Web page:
But Steam, as well as championing indie games, has made the distribution of demos not only feasible but commercially viable once again. No more having to scour shady download repositories or wait for magazine coverdisks, which was how things worked a decade ago; now, if a game intrigues me, I can give it a try on my own terms, and if I like what I see I can buy the full version then and there. This is a truly marvellous thing.

To younger gamers this must all sound like the confused rantings of a hopelessly out of touch old man. Well, I am what I am, but over the last few days I've been young again, playing demo after demo in a state of rapt enthrallment. Especially indie games; I here and now stake my claim for the right to, whenever anybody starts complaining that nobody is doing anything new in the gaming medium, punch that person in the face. And then make them play Eufloria or VVVVVV.

The latter is especially brilliant. It's a platformer with no jump key - your commands are left, right, and switch direction of gravity. Yes, switch direction of gravity. Instead of jumping over a pit of spikes, you pull yourself onto the ceiling, walk past it, and then drop down again. Genius. Like Portal, the game is very clever about how it uses this, making it essential to the gameplay and not just a gimmick. And like Portal, while Prey technically did it first, VVVVVV does it much better. It's also extremely cute and - helped out by the retro-styled graphics - even a little emotive.

Designer Terry Cavanagh (of Distractionware) is also responsible for the haunting Don't Look Back, an 80s-ish platform retelling of the myth of Orpheus and Eurydice. Of all the games out there which require you to shoot Cerberus up the arse with a handgun, it's quite possibly the best (did any of the Devil May Cry games ask that of you? I can't rightly remember off the top of my head).

A couple of other intriguing little art-piece puzzle-platformers found on Don't Look Back host Kongregate, referenced a few times in the comments field for that game, are Loved and The Company of Myself. The former succeeds more as artistic statement than game; it's short but quite beautiful, visually, and contains some interesting musings on a range of subjects connected to dominance, servitude and - in terms of both ownership and overbearing creepiness - possession. Sadly the game side of things is twitchy and unresponsive at times; perhaps that's why creator Alexander Ocias identifies it primarily as a short story. The Company of Myself is built around an absolutely remarkable concept - using the main character's past lives as tools to get through the game. Think Super Meat Boy's end of level replays, redone as the core mechanic. Maybe I'm envious because I had a similar idea myself recently, and Company does it better justice than I ever could.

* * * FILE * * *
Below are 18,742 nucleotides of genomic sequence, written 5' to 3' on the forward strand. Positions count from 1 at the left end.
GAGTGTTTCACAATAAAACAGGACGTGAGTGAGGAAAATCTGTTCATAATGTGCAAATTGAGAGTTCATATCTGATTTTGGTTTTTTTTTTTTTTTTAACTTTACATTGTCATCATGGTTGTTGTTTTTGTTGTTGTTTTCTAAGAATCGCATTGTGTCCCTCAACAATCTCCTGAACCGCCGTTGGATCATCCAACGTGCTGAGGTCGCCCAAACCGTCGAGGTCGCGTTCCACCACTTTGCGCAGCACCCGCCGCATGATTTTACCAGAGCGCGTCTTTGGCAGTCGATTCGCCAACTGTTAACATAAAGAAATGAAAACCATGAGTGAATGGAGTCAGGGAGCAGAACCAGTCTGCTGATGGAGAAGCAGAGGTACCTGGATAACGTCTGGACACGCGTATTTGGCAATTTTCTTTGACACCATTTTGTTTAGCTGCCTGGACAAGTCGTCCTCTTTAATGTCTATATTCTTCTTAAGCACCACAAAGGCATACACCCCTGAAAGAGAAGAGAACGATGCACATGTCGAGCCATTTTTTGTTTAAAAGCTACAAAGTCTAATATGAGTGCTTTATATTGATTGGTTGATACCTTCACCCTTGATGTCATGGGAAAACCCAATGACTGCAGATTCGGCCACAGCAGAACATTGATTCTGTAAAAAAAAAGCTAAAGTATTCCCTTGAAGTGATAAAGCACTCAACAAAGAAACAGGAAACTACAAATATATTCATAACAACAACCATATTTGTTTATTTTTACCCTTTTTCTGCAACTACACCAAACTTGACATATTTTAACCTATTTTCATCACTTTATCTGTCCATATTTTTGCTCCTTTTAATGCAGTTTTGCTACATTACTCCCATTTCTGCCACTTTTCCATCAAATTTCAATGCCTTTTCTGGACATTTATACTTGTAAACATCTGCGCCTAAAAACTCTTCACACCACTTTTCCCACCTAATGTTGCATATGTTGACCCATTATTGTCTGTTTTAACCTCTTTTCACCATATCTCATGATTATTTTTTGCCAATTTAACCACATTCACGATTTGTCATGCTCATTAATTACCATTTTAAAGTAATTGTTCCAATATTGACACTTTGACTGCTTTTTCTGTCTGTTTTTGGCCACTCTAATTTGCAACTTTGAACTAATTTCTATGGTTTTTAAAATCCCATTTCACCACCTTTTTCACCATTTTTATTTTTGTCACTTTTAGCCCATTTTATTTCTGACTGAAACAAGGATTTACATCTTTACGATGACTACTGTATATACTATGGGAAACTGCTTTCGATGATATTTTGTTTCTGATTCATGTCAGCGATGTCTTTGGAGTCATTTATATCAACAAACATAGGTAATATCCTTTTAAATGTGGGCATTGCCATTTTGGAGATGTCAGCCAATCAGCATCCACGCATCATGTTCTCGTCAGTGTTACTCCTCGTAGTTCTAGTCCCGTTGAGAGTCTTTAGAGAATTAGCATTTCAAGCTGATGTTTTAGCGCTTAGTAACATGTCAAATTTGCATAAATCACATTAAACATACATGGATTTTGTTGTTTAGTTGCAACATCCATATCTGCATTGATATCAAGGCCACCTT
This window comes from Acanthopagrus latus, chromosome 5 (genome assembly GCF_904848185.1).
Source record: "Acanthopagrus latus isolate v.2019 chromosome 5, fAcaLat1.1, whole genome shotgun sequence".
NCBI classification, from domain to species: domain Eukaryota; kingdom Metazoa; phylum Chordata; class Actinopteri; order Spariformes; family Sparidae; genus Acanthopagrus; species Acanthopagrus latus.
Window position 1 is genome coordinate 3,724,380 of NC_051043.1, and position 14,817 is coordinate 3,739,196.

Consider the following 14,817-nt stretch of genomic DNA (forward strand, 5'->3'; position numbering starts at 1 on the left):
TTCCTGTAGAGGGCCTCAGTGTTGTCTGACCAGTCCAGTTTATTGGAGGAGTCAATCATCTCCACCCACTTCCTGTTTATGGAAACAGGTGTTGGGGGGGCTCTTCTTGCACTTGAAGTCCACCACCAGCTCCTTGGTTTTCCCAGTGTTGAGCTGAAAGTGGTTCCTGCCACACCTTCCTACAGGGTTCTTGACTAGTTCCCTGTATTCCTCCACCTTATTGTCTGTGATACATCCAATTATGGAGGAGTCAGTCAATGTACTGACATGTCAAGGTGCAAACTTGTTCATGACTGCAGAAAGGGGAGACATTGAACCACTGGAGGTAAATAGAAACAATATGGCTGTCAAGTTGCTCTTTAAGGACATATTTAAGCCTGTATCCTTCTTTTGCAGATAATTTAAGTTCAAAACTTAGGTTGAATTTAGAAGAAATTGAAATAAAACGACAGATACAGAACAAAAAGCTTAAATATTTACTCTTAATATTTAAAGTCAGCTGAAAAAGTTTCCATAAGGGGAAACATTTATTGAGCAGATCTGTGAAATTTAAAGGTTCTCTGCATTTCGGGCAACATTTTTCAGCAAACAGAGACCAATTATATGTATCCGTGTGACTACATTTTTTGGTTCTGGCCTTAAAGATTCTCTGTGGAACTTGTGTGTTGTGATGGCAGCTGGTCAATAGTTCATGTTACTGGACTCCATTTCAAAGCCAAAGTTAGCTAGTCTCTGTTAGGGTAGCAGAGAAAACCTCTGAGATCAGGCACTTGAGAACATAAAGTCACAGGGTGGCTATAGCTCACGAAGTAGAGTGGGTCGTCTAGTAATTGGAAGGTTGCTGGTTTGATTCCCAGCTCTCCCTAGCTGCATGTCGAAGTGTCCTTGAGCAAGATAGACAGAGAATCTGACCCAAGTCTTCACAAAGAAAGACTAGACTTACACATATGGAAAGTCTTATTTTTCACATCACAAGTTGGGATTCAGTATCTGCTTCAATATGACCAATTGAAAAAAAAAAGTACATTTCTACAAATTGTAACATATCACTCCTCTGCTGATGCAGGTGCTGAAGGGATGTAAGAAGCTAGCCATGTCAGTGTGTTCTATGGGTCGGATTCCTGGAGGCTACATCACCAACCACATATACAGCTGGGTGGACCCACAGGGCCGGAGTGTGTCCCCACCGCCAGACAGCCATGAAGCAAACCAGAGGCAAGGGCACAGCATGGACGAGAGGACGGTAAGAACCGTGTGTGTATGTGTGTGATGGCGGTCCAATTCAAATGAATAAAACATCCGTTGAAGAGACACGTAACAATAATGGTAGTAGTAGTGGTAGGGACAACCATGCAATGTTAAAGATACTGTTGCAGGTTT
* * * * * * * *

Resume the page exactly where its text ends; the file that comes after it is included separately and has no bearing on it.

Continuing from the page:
But Company also stands out for the weaving of the story into the mechanics. That many-lives gimmick is richly explored by the narrative and not in the way you might think. Rare is the game which truly moves us; rarer still is the game which moves us when we're not even doing anything tactile yet, while we're advance-mapping out a level and suddenly we realise the impact of what we must do to progress. But exactly that happened to me this morning. It's a sensitive, intelligent story which also happens to include one of the, and I am not kidding here, most overwhelmingly excellent mechanical gameplay devices I have encountered in literally years.

I was heartened to see that all three of these games have received reams of positive feedback and favourable community ratings. But the negative feedback is just as telling.

Naturally, some of the negative comments come from those complaining that they Don't Get It, or that these games don't contain enough gore and explosions, or that the graphics are stupid and the music is gay (they're not, and it isn't). Not to stereotype or anything, but these definitely tend towards the less literate of posts. But there's also another layer to the poor responses. There is, it seems, a small but fervent minority who actively oppose the use of games as an artistic platform, who find the very concept of narrative-led gaming pretentious and argue that Having Something To Say is best left to other, less visceral media. This reaction, I must confess, was a bit of a shock.

I know there are plenty of gamers who simply don't care about games as art, or games as story. I don't mind that at all. But the idea that games as art is actively detrimental to gaming is one I hadn't really considered before. Maybe it's spinning out of the old narratology vs ludology debate from way back when, when games were only just breaking into the academic consciousness? The idea that individual games have been hampered by their story, or by artistic pretensions... yes, certainly. But to argue that it's bad for the medium as a whole to want to tell mature or provocative stories? I'm not sure I can wrap my head around that.